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Subconjunctival bevacizumab immediately after excision of primary pterygium: the first clinical trial.

Author(s): Shenasi A, Mousavi F, Shoa-Ahari S, Rahimi-Ardabili B, Fouladi RF.

Affiliation(s): Department of Ophthalmology, Nikookari Hospital, Tabriz University of Medical Sciences, Tabriz, Iran.

Publication date & source: 2011, Cornea. , 30(11):1219-22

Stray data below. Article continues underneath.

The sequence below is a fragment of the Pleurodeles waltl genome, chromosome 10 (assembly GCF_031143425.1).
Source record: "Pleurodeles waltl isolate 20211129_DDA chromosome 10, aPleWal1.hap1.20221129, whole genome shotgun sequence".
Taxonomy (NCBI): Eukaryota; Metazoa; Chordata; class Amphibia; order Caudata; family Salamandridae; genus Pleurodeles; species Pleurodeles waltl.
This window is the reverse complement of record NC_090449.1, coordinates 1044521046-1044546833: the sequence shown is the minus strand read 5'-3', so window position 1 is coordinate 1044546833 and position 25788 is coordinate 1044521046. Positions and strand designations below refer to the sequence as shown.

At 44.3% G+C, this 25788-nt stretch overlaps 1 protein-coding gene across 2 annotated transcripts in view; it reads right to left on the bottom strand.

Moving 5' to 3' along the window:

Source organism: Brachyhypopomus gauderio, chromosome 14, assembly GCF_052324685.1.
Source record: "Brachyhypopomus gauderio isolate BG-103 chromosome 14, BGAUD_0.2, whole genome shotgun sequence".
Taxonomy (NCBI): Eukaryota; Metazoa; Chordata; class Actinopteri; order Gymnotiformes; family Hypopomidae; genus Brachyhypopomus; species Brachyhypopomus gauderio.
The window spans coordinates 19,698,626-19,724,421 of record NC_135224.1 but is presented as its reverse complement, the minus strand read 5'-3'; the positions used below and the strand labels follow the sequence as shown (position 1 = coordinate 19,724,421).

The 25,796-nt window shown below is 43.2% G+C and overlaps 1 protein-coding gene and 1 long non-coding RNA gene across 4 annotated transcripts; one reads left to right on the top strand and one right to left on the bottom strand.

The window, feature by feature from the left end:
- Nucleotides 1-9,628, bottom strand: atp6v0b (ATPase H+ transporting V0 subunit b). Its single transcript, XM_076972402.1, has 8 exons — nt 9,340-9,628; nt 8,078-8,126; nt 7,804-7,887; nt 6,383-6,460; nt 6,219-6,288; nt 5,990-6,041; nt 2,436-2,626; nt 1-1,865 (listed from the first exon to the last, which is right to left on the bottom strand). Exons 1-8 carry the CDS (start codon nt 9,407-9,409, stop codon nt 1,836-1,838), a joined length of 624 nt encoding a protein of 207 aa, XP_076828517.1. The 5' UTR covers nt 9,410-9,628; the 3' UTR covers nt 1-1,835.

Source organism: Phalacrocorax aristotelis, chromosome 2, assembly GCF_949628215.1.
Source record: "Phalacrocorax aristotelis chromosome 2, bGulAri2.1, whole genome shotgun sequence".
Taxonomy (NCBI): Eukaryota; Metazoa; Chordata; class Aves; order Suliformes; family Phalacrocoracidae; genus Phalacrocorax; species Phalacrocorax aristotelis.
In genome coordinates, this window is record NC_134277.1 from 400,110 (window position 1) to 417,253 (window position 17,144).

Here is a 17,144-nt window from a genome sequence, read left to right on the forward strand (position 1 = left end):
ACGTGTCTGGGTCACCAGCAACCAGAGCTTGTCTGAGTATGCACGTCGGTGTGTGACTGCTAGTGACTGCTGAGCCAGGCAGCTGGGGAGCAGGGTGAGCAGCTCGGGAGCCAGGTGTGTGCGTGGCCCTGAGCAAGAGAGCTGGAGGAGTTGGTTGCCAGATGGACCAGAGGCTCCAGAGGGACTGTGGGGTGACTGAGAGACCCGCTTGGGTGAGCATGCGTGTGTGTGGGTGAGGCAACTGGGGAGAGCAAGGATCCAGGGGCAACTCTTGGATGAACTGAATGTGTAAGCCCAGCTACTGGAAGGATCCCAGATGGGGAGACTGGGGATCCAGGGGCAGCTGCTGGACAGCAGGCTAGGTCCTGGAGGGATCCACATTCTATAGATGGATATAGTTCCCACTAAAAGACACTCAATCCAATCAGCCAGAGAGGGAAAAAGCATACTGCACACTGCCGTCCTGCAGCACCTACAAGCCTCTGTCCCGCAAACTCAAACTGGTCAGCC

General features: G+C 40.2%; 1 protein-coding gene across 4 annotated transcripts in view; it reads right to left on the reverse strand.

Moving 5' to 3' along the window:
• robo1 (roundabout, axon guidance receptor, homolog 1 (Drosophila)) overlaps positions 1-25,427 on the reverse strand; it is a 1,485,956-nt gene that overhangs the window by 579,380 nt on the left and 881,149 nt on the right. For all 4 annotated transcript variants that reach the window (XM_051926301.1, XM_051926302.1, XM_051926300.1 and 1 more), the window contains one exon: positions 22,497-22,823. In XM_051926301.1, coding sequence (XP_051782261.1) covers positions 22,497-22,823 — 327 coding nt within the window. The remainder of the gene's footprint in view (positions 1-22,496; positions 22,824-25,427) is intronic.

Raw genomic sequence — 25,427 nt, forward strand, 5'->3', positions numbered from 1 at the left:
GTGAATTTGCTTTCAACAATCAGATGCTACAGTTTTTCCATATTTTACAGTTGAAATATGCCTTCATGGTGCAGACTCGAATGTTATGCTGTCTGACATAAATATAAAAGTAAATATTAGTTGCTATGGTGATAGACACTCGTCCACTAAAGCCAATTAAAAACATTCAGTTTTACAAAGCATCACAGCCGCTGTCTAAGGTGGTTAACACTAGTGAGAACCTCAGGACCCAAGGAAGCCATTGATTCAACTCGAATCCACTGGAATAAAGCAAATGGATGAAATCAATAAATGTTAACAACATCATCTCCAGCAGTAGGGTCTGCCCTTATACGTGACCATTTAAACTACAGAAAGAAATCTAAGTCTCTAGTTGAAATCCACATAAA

PURPOSE: To investigate the effect of subconjunctival bevacizumab immediately after excision of primary pterygium. METHODS: Eighty patients (80 eyes) with primary pterygium were included in this double-blind clinical trial. The pterygia were excised by the bare sclera technique. Then, the patients were randomized in 2 equal groups; group A received subconjunctival bevacizumab (1.25 mg/0.1 mL) injected immediately after surgical excision of the pterygium, and placebo was administered in the same way in group B. Patients were followed-up for 9 months after the operation, and the possible complications and recurrence rate were documented. Thirty-three patients (33 eyes) completed the study in each group. RESULTS: The rate of complications was comparable between the 2 groups (57.6% in group A versus 63.6% in group B; P = 0.61). None of these complications was clinically significant, and they resolved spontaneously or by using conservative measures. The recurrence rate was higher in group B compared with group A (57.6% vs. 45.5%); however, this difference was not statistically significant (P = 0.33; odds ratio, 1.63; 95% confidence interval, 0.62-4.31). CONCLUSIONS: Subconjunctival injection of bevacizumab immediately after surgical excision of primary pterygium is well-tolerated, but it cannot significantly prevent the recurrence of this condition.

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